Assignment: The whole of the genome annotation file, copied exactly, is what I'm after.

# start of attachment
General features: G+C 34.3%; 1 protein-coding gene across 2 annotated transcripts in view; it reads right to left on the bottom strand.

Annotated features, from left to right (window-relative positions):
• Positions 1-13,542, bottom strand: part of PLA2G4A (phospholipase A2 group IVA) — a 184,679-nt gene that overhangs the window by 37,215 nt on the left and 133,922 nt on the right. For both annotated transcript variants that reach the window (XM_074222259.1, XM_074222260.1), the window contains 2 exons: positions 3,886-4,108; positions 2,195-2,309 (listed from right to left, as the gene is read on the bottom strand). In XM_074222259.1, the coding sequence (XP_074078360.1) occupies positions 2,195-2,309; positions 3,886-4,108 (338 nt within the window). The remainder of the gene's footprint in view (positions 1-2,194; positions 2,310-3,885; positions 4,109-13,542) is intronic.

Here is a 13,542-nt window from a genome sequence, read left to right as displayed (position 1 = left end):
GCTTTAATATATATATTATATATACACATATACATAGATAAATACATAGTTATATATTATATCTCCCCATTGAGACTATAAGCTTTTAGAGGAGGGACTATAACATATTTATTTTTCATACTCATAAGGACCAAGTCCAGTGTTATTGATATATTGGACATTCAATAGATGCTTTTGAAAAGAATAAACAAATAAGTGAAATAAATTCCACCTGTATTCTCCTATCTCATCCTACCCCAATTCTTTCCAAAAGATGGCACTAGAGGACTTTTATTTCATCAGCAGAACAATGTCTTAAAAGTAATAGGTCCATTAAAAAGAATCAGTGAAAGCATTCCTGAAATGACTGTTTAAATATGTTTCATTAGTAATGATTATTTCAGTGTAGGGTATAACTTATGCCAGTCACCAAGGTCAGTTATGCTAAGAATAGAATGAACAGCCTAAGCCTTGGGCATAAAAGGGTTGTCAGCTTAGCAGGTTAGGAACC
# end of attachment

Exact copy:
General features: G+C 34.3%; 1 protein-coding gene across 2 annotated transcripts in view; it reads right to left on the bottom strand.

Annotated features, from left to right (window-relative positions):
• Positions 1-13,542, bottom strand: part of PLA2G4A (phospholipase A2 group IVA) — a 184,679-nt gene that overhangs the window by 37,215 nt on the left and 133,922 nt on the right. For both annotated transcript variants that reach the window (XM_074222259.1, XM_074222260.1), the window contains 2 exons: positions 3,886-4,108; positions 2,195-2,309 (listed from right to left, as the gene is read on the bottom strand). In XM_074222259.1, the coding sequence (XP_074078360.1) occupies positions 2,195-2,309; positions 3,886-4,108 (338 nt within the window). The remainder of the gene's footprint in view (positions 1-2,194; positions 2,310-3,885; positions 4,109-13,542) is intronic.

Here is a 13,542-nt window from a genome sequence, read left to right as displayed (position 1 = left end):
GCTTTAATATATATATTATATATACACATATACATAGATAAATACATAGTTATATATTATATCTCCCCATTGAGACTATAAGCTTTTAGAGGAGGGACTATAACATATTTATTTTTCATACTCATAAGGACCAAGTCCAGTGTTATTGATATATTGGACATTCAATAGATGCTTTTGAAAAGAATAAACAAATAAGTGAAATAAATTCCACCTGTATTCTCCTATCTCATCCTACCCCAATTCTTTCCAAAAGATGGCACTAGAGGACTTTTATTTCATCAGCAGAACAATGTCTTAAAAGTAATAGGTCCATTAAAAAGAATCAGTGAAAGCATTCCTGAAATGACTGTTTAAATATGTTTCATTAGTAATGATTATTTCAGTGTAGGGTATAACTTATGCCAGTCACCAAGGTCAGTTATGCTAAGAATAGAATGAACAGCCTAAGCCTTGGGCATAAAAGGGTTGTCAGCTTAGCAGGTTAGGAACC